We arrive in time for the presentation of the Wombat, an animal related to the cute Koalas.
The northern hairy-nosed wombat is an endangered species. The biggest threats the species faces are its small population size, predation by wild dogs, competition for food because of overgrazing by cattle and sheep, and disease. They also have a very slow reproduction rate.
The only known wild populations of this species exist in two locations in Queensland, the Epping Forrest National Park, and a smaller colony being established by translocating wombats to the Richard Underwood Nature Refuge at Yarran Downs.
The wombat population in the Epping Forrest National Park has been increasing since a predator-proof fence was erected in the park. According to the latest census, taken in 2007, the park is home to 138 of these endangered wombats.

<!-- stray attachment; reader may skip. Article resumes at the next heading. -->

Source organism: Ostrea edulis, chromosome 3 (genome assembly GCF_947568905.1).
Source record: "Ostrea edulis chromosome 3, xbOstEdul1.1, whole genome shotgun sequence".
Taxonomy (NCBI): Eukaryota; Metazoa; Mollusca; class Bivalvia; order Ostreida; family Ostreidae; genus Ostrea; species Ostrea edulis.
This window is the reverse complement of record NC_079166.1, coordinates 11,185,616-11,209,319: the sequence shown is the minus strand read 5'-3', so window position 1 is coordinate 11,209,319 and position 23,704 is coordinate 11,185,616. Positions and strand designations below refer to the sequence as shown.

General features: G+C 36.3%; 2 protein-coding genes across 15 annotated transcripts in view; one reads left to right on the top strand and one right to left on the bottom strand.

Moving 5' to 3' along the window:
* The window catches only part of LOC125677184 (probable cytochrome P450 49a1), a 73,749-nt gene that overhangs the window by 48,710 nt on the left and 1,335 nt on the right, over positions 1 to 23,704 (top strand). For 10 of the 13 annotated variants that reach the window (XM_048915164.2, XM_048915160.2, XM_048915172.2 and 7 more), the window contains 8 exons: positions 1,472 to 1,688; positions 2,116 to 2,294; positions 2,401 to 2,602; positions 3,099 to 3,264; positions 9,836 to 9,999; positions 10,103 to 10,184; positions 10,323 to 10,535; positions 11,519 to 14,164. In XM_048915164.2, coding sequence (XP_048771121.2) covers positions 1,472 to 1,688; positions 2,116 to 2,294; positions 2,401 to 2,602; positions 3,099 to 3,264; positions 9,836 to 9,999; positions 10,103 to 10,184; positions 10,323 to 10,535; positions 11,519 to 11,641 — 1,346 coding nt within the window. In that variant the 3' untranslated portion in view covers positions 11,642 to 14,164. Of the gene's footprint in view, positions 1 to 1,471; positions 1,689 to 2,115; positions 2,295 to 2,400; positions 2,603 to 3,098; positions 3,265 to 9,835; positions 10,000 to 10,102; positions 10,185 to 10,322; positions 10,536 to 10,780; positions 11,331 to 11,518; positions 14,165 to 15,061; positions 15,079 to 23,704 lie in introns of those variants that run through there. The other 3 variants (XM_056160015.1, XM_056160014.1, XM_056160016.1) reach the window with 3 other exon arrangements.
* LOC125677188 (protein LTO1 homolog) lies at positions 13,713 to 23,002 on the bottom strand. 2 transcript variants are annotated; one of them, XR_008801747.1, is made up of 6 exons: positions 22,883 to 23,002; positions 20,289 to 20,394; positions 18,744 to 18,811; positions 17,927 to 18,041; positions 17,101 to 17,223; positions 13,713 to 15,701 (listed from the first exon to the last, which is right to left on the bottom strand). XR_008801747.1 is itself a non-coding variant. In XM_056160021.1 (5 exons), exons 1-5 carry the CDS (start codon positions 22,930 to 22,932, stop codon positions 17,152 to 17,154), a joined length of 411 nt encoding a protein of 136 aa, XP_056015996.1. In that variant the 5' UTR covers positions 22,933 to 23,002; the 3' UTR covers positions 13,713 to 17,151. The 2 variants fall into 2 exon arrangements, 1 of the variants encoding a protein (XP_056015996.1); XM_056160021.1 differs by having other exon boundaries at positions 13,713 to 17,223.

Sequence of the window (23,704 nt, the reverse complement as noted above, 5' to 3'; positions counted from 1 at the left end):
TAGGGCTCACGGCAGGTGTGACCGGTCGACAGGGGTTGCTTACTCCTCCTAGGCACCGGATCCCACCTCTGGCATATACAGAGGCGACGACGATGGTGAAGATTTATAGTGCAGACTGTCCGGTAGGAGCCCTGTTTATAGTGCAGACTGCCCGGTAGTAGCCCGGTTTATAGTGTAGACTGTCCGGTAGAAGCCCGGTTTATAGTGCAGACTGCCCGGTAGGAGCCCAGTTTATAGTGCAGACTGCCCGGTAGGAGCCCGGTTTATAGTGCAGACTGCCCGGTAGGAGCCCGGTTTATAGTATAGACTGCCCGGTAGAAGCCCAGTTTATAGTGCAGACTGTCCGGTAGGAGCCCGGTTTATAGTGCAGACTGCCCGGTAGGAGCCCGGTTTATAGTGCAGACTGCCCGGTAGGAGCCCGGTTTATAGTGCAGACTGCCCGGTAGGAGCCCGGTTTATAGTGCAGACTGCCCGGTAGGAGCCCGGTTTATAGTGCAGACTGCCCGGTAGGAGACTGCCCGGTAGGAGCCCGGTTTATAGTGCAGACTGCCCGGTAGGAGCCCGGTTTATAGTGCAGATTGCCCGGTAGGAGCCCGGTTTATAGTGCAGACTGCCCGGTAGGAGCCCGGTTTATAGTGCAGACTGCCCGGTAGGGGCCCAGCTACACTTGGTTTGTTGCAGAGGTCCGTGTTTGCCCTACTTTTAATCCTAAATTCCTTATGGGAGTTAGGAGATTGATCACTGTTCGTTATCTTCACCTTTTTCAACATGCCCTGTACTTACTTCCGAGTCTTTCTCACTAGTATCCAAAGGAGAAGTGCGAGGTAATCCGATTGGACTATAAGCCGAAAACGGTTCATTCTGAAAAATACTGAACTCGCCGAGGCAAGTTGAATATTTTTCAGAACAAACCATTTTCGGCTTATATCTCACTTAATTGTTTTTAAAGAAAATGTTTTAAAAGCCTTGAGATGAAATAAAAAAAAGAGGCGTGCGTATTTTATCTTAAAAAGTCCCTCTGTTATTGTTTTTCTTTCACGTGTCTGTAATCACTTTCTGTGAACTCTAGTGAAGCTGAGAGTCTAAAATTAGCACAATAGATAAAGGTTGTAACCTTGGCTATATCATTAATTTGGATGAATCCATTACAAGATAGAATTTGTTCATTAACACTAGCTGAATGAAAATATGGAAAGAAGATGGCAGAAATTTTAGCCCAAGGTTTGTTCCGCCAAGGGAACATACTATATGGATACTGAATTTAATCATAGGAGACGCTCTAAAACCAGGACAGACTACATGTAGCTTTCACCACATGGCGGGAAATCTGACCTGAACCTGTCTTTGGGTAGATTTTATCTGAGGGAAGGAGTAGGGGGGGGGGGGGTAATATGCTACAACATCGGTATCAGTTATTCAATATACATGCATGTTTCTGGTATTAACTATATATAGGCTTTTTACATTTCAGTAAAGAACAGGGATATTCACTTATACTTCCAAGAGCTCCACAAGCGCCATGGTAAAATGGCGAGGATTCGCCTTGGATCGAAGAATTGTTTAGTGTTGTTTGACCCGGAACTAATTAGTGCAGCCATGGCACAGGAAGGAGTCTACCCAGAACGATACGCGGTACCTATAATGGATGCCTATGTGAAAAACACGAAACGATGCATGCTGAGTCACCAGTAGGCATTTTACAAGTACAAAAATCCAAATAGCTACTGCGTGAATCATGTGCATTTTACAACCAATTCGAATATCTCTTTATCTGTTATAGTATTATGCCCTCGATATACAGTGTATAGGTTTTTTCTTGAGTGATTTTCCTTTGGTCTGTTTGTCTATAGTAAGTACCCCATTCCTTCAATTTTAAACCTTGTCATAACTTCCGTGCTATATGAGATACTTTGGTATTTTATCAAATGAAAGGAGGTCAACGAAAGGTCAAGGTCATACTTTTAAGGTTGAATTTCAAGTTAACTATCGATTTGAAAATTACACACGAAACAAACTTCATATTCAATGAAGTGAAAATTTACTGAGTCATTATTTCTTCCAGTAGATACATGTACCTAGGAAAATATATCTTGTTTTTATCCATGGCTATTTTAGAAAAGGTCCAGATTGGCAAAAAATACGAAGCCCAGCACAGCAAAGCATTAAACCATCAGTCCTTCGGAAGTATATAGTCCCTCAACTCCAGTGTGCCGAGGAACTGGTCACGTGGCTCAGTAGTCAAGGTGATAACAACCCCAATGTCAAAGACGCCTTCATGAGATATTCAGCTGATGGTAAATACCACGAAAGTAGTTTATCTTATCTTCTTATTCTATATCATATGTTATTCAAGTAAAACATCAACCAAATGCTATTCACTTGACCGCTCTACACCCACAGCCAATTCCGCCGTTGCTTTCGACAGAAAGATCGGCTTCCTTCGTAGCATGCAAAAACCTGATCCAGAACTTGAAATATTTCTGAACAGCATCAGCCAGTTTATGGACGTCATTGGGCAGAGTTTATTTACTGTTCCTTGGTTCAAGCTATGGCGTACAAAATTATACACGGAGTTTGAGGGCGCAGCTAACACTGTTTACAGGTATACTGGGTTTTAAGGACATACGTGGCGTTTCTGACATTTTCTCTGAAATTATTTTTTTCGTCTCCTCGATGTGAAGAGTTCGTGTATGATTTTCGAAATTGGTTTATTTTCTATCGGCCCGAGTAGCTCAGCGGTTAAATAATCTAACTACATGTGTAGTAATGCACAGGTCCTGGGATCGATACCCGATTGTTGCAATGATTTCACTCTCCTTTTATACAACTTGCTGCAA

Next is the Koala patting. There is a blind Koala that can be touched.
Later Joshua can hold the Koala and has a photo together with his brothers.
The park is full of tame Wallabies which are smaller than Kangaroos.
There is a baby kangaroo with his mother.
The love being hand fed by us. Many of them carry their children.
Then a tame Dingo girl can be touched. Quite astonishing she loves cuddling with everyone. Just thinking about the wild Dingos on Frazer Island...
However, the crocodiles are not tame ;)
The Australian saltwater crocodile enjoys "hunting" his meal.
The American Alligator even more.
Another 3 hours on the road and we reach the wonderful campground at Airlie Beach where we will stay for three nights.
(c) Dirk Frantzen 2012 — published via iPad